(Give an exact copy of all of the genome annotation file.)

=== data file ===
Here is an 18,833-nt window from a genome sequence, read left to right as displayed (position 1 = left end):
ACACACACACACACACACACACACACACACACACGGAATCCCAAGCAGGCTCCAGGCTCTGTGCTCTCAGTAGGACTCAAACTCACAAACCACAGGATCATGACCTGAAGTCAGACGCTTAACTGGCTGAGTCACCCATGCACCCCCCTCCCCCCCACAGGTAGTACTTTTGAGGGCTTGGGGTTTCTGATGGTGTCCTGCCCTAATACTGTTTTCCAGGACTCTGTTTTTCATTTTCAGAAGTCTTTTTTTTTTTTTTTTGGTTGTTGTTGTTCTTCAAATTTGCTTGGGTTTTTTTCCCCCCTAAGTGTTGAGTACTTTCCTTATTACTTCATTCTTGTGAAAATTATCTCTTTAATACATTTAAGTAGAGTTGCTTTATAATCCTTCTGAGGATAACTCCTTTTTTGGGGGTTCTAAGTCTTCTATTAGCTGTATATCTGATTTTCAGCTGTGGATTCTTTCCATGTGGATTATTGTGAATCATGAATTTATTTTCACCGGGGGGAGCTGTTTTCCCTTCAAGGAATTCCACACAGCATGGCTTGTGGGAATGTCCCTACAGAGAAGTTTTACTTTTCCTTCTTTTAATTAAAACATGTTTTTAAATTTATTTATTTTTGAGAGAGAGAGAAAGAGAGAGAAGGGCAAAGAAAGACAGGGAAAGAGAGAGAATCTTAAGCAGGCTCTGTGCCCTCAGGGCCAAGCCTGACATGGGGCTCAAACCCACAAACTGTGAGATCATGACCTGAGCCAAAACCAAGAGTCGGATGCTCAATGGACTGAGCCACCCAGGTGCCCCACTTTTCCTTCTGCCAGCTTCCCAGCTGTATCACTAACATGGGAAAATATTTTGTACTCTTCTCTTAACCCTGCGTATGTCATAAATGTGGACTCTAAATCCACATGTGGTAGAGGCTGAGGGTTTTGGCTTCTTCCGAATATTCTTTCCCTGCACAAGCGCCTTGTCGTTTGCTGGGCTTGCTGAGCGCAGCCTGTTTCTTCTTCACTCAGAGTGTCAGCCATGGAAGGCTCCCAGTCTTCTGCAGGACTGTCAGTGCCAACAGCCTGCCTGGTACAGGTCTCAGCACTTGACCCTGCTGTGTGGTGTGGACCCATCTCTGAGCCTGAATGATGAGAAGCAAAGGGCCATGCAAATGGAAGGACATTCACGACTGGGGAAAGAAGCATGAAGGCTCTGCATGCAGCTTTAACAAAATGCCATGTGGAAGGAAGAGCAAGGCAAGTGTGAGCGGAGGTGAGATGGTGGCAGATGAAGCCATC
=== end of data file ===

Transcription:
Here is an 18,833-nt window from a genome sequence, read left to right as displayed (position 1 = left end):
ACACACACACACACACACACACACACACACACACGGAATCCCAAGCAGGCTCCAGGCTCTGTGCTCTCAGTAGGACTCAAACTCACAAACCACAGGATCATGACCTGAAGTCAGACGCTTAACTGGCTGAGTCACCCATGCACCCCCCTCCCCCCCACAGGTAGTACTTTTGAGGGCTTGGGGTTTCTGATGGTGTCCTGCCCTAATACTGTTTTCCAGGACTCTGTTTTTCATTTTCAGAAGTCTTTTTTTTTTTTTTTTGGTTGTTGTTGTTCTTCAAATTTGCTTGGGTTTTTTTCCCCCCTAAGTGTTGAGTACTTTCCTTATTACTTCATTCTTGTGAAAATTATCTCTTTAATACATTTAAGTAGAGTTGCTTTATAATCCTTCTGAGGATAACTCCTTTTTTGGGGGTTCTAAGTCTTCTATTAGCTGTATATCTGATTTTCAGCTGTGGATTCTTTCCATGTGGATTATTGTGAATCATGAATTTATTTTCACCGGGGGGAGCTGTTTTCCCTTCAAGGAATTCCACACAGCATGGCTTGTGGGAATGTCCCTACAGAGAAGTTTTACTTTTCCTTCTTTTAATTAAAACATGTTTTTAAATTTATTTATTTTTGAGAGAGAGAGAAAGAGAGAGAAGGGCAAAGAAAGACAGGGAAAGAGAGAGAATCTTAAGCAGGCTCTGTGCCCTCAGGGCCAAGCCTGACATGGGGCTCAAACCCACAAACTGTGAGATCATGACCTGAGCCAAAACCAAGAGTCGGATGCTCAATGGACTGAGCCACCCAGGTGCCCCACTTTTCCTTCTGCCAGCTTCCCAGCTGTATCACTAACATGGGAAAATATTTTGTACTCTTCTCTTAACCCTGCGTATGTCATAAATGTGGACTCTAAATCCACATGTGGTAGAGGCTGAGGGTTTTGGCTTCTTCCGAATATTCTTTCCCTGCACAAGCGCCTTGTCGTTTGCTGGGCTTGCTGAGCGCAGCCTGTTTCTTCTTCACTCAGAGTGTCAGCCATGGAAGGCTCCCAGTCTTCTGCAGGACTGTCAGTGCCAACAGCCTGCCTGGTACAGGTCTCAGCACTTGACCCTGCTGTGTGGTGTGGACCCATCTCTGAGCCTGAATGATGAGAAGCAAAGGGCCATGCAAATGGAAGGACATTCACGACTGGGGAAAGAAGCATGAAGGCTCTGCATGCAGCTTTAACAAAATGCCATGTGGAAGGAAGAGCAAGGCAAGTGTGAGCGGAGGTGAGATGGTGGCAGATGAAGCCATC